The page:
As probably comes to no surprise, I have many friends who also have bipolar. I incidentally gathered them before my own personal diagnosis, but then? One can argue that like attracts like. Plus, people with bipolar tend to be smarter than the average bear, and I crave intelligent people to gabble with.
One thing that might not be apparent to neurotypical folk is that everyone’s bipolar (or other mental illnesses) are fairly unique unto themselves. Yes, we all had to match certain criterion to get our diagnoses, but that doesn’t mean we’re broken in the same way. For example — I knew something I did yesterday would likely trigger one of my friends. I didn’t do it to trigger her, but I accepted that my action very likely would cause a less than positive reaction. And it did — I woke up to an accusatory and angry message. I talked to her and reassured her of my love and my understanding of her particular brand of broken, and I think we’re squared back away now. But I only appreciate her flavour of broken because I’ve known her for over a decade and love her well, and have seen how her particular brand of broken and it’s massive self-sabotage component has hurt her in the past. I do my best to not assume anything about her because of her personal set of mental functions and dysfunctions — I just try to accept they are a part of her and that the best love I can show is accept that it might not make her behave in rational ways. I know my bipolar certainly does some scary-to-folks things!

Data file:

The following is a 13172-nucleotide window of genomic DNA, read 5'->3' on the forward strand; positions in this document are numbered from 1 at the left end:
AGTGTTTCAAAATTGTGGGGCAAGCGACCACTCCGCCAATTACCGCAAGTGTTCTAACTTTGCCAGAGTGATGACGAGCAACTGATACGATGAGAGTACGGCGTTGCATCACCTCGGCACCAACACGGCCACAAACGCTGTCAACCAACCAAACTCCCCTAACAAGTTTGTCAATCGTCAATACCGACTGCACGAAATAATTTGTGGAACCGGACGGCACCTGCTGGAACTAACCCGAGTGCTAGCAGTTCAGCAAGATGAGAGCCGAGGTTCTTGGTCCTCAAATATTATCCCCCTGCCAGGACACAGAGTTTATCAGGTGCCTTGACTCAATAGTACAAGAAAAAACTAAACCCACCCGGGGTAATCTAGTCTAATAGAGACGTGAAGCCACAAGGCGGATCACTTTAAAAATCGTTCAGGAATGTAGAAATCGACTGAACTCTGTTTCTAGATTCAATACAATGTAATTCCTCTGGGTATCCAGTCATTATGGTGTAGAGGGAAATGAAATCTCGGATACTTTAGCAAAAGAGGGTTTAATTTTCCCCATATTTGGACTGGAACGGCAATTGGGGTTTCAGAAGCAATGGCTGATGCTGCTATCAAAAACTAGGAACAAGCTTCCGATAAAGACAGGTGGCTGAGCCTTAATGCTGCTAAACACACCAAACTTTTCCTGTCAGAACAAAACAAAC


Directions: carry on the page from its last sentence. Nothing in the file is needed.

Really though, I do my best to accept people as they come. I have any number of friends who people would class even harder to love than me (and deity, I know I can be a pain), but they’re worth it. They’re worth the effort to include in my life, warts thorns and all. That isn’t to degenerate on neurotypical folk at all, mind — they make as valuable as friends as anyone else. But they are slightly in less need of affirmation, or able to ask for it more easily, or any number of things that keep ’em on a more positive balance sheet without serious effort. And as I do have to ration my spoons, I admit that I try to spend them where they are appreciated and needed more. My basic rule applies though — if someone makes the effort to come to me, I try to reciprocate and gladly give due attention. ‘Cause that’s manners!